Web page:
Are those two mistakes created equal? Does the respect given to soldiers outweigh the murder they participate in?

Personally, I side with Steve Walt on the issue even though I see even less value in U.S primacy. I want the most competent possible (leaving aside comparative advantage) military even when it engages in pointless destruction. If the hapless foreigners we attack for no reason can be reduced to abject surrender before we waste more time in their countries, all the better. But to take a pluralist-over-rationalist perspective, I’d recommend it be implemented through delegation. Gays apparently are disproportionately found in some sectors of the military (medical, translators). The commanders of those units probably don’t like losing personnel, so they could elect to allow the practice, others complaining about how no pointy-headed liberal is going to be trying out social experiments in the goddamn military can continue with DADT, and the President would duck some political backlash. Everybody wins, except for moralists who hate compromise.

Will replied:
Right, it doesn’t matter to gays whether or not they are accorded equal status by the laws they live under. I suppose it doesn’t really matter to blacks or women either. That’s just something that bothers moralists who hate compromise.

I responded:
Women are currently not treated equally by the military. They are not eligible for the draft, and I believe are not placed in combat positions (except as aircraft pilots). The last person I recall complaining about that was Mel Feit, who is not a woman though he sometimes wears a dress. Blacks don’t have equal status under other laws: there are certain set-asides only they qualify for. I don’t think many are too upset by that, so divergence from equality per se doesn’t do it.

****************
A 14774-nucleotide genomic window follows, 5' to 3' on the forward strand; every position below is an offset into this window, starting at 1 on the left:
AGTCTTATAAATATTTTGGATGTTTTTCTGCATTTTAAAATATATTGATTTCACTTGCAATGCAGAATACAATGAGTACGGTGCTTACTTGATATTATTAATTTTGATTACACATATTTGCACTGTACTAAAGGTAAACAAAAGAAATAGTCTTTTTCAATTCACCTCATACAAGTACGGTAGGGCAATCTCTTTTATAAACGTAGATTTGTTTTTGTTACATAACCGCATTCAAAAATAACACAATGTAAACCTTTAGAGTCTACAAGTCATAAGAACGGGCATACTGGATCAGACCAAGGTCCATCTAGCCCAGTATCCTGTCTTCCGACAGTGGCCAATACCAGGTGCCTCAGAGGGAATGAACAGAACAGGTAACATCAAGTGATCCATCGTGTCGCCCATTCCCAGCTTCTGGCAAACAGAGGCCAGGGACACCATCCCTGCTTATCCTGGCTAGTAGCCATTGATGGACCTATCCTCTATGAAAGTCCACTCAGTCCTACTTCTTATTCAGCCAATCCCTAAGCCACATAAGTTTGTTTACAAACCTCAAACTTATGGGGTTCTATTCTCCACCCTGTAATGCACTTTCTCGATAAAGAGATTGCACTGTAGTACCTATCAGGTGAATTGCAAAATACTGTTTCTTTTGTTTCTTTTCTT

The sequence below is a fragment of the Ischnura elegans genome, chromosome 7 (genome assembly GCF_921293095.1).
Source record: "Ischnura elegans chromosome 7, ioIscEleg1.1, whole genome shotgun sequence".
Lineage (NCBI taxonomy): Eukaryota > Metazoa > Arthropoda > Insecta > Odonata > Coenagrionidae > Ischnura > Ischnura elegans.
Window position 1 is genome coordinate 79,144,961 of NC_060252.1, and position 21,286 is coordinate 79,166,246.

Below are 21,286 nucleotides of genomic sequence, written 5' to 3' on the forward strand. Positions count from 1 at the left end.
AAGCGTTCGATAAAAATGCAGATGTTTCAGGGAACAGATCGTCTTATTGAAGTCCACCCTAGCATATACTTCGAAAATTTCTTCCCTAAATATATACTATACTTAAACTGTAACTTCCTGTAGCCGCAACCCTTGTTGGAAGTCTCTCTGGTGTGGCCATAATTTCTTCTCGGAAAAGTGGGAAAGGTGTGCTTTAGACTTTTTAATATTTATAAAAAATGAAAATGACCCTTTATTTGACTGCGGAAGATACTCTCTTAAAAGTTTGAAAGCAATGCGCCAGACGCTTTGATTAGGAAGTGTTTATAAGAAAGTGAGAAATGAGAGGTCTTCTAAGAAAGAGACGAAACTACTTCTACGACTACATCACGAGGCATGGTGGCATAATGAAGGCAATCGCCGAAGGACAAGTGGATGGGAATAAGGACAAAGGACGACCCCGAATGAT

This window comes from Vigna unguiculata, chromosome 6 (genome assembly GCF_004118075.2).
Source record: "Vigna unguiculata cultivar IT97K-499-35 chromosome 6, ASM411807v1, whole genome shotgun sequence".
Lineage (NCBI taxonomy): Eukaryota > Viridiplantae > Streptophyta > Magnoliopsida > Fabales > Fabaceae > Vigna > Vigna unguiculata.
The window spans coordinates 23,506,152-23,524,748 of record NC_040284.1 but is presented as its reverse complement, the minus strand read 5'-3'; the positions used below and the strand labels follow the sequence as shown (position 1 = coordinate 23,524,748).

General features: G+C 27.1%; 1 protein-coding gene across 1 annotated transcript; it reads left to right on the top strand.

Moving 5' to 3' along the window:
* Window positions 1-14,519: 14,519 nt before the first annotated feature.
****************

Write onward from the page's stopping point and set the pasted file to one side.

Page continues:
Another opportunity for de facto integration amidst du jure discrimination: I recall hearing that the majority of people kicked out under DADT were actually women. Assuming that’s true, then if the rule was specified to only apply to men, conservatives could retain their officially fairie-free man’s zone while avoiding most of the actual effects of the rule. My guess is also that there’s more animus to gay men than women broadly speaking and that women are more interested in marriage, so we could also allow gay marriage for women only.

Gavin McInness, founder of the hipster Vice magazine and cultural magnate for the young(ish) hedonist with disposable income and loads of unfocused, low brow creative energy, also writes for Taki’s Mag. His newest piece is “The Problem With Hipster Porn,” and it assaults the somewhat trendy phenomenon of perfectly college bound (and gagged!) young women and their fascination with porn, to the point of starring in one. The thrust – no pun – of his article is that these female youngsters are getting the wrong idea about pornography. It’s about abused and damaged women with little else to help pay the bills, not Girl Power. McInness suggests the blowback for these weekend warriors of porn (though some are full-time, like Dana DeArmond) may come in the form of a jaundiced attitude toward men and a future as a lonely Cougar, as evidenced by his experience living with some punk chicks in his twenties who made a living as phone sex operators.

At one point he illustrates the difference between “real” porn and hipster porn by saying that real porn pays. $1,500 vs. $100, damaged girls vs. normal girls respectively. I doubt these figures are completely accurate, but more or less a ballpark figure.  This raises the question: If these hipster porn chicks are really the nice-girl-next-door types (at least compared to the mainstream of the porn industry) with an urge to slum it, why wouldn’t they command far more in monetary compensation than the damaged goods with little else to offer? Is it because the latter “do more stuff”? Is this a market failure?